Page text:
Sunday, May 13, 2007



Due to the fact that Dona read over some of the e-mailed questions and topics Ty had pulled for the roundtable and enjoyed the mix, we're also doing Mailbag this edition.

Brendan e-mailed to note that Elaine (Like Maria Said Paz) had an idea for a feature here on Wednesday but by Friday had given it up. How often does that happen?

Elaine: Today's Mother's Day, so peace to all, and I had a thought for a feature here. It was a fictional one. On Friday, Laurie Hasbrook's "This Minute and Then the Next" was up at CounterPunch and she'd done it much better, realistically, then we could have fictionally so I tabled the idea but do urge everyone to read Hasbrook's piece.

It's not uncommon for that to happen. We'll have ideas during the week and discuss them then, by the time Sunday rolls around, someone's grabbed them and we don't feel we have much to add to the discussion. (Jess says "Now That's Everything's Be Said" -- a Carole King song.)

Winter093 notes that Mike (Mikey Likes It!) used to talk more about his mother (Trina's Kitchen) at his site and doesn't as much now. It's either "folks" or it's "Dad." Why is that?

Mike: It's obvious, huh? Because I catch hell from two older brothers when I mention Ma and forget to do a link. I don't know how everyone else does their posting. I know C.I. usually gets links and then writes around them. But I write all the way through and when I'm done, I go back in and add my links. I had a story about Ma last week that I really wanted to share but didn't because I was tired and in the middle of the post when I thought, "If I forget the link, I'll have two griping phone calls tomorrow."

With the exceptions of Wally and Cedric, everyone's pretty bad about linking. We've all told Kat not to worry about linking to us when she puts in our names. (We is actually: Jim, Dona, Jess, Ava, Ty and C.I.) We're usually all together when she blogs and we know she's usually leaving something fun to do it and hurrying to get back. We should all do a better job of linking but the reality for those who post during the week is that they're dealing with what's happened on Monday and a lot of other things, including being tired and there's not always time.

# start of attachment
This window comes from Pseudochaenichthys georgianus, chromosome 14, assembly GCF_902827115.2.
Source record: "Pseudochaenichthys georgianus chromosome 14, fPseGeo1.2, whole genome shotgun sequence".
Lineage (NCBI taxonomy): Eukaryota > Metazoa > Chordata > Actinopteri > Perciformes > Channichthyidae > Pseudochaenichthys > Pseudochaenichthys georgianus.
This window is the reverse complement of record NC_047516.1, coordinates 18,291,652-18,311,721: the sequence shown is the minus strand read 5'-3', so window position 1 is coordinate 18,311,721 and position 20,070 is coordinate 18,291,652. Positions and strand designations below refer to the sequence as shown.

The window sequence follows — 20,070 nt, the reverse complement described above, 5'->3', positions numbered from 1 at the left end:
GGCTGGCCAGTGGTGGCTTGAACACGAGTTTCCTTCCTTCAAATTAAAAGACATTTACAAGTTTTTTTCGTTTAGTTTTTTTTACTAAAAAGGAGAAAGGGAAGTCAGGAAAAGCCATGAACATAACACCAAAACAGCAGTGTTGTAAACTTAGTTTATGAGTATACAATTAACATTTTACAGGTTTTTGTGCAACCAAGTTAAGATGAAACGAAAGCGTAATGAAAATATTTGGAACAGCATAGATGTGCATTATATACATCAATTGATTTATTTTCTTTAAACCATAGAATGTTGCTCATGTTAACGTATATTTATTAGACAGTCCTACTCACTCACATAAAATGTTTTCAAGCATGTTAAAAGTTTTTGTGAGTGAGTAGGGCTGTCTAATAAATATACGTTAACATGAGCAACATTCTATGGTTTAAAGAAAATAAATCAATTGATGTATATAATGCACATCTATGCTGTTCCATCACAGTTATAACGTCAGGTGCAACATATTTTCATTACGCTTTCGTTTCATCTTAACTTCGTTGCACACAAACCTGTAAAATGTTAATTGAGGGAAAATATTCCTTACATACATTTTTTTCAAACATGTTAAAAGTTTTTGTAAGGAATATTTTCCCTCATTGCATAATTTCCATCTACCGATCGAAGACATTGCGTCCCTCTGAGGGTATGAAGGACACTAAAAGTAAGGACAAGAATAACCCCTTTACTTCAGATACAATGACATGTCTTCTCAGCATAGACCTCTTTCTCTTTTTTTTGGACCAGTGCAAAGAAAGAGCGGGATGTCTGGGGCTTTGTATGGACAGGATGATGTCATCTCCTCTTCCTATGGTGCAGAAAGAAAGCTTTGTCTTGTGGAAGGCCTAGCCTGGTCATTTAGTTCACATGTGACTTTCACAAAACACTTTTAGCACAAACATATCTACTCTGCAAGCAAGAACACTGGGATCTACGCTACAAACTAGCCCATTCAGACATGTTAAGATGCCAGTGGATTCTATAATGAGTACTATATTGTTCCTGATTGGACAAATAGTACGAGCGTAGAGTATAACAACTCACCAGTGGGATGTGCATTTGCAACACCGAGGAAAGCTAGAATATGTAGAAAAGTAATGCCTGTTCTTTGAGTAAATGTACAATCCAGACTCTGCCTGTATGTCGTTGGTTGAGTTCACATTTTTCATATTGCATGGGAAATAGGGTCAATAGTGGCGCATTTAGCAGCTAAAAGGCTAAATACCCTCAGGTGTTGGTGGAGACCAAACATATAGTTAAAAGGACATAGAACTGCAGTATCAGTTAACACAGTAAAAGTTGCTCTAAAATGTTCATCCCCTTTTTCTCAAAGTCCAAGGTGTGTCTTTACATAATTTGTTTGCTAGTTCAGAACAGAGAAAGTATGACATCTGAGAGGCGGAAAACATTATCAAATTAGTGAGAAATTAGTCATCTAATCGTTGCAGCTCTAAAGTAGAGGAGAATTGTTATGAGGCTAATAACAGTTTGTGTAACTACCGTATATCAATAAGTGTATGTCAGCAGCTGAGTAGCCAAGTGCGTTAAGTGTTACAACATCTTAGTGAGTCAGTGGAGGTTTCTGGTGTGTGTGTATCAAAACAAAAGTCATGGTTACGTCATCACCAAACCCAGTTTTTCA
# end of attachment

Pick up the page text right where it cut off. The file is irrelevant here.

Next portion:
Elaine notes that she never goes back and re-reads herself. Usually on Wednesday, she's asking Sunny, "Did I link to Trina?" or whomever so that she can get in that link before she takes Thursdays off.

Marv wanted to know what the deal was with Cedric (Cedric's Big Mix) and Wally (The Daily Jot)? Last week had some shorter items and then a really long one on Saturday and what's up with posting on Saturdays anyway?

Cedric: It's a combination of time and how much space we need to say what we want to say. Sometimes we can say it in as little as three sentences. When that's possible, we do so.

Wally: There has been non-stop complaints in the community that not enough goes up on Saturdays. It's also true that it can be easier for us to post on Saturdays. We play it by ear but are seriously considering dropping the Friday posts for good and instead doing a Saturday post each week.

CallieLouBelle e-mails that as someone who does not get the print edition, she feels very cheated for missing out on the feature Rebecca (Sex and Politics and Screeds and Attitude) led on and then pulled. She wonders if there's anything Rebecca has to say about her pregnancy that can be shared online?

Rebecca: I pulled it because it said too much. I'm a really open person and always have been. I know that means you get it slapped back in your face from time to time and I am cool with that; however, we're talking about my child and I'm following Ruth's lead on that because who knows what it would be like ten or twenty years from now to read about your life online? I regretted pulling the piece only because (a) I felt I put everyone behind (which everyone says wasn't the case) and (b) a lot of time was put into it. In terms of my pregnancy, what do you want to know? My weight gain. Want to hear about my trips to bathroom? My back pain? I've actually blogged about all of that at my own site. I think you actually mean if there's anything I want to share about the birth or the baby? My child is off limits. Regarding the birth, I'll note that I sailed right through it. I'd heard, my entire life, about how painful it was and how long and all the rest. Mine wasn't like that at all.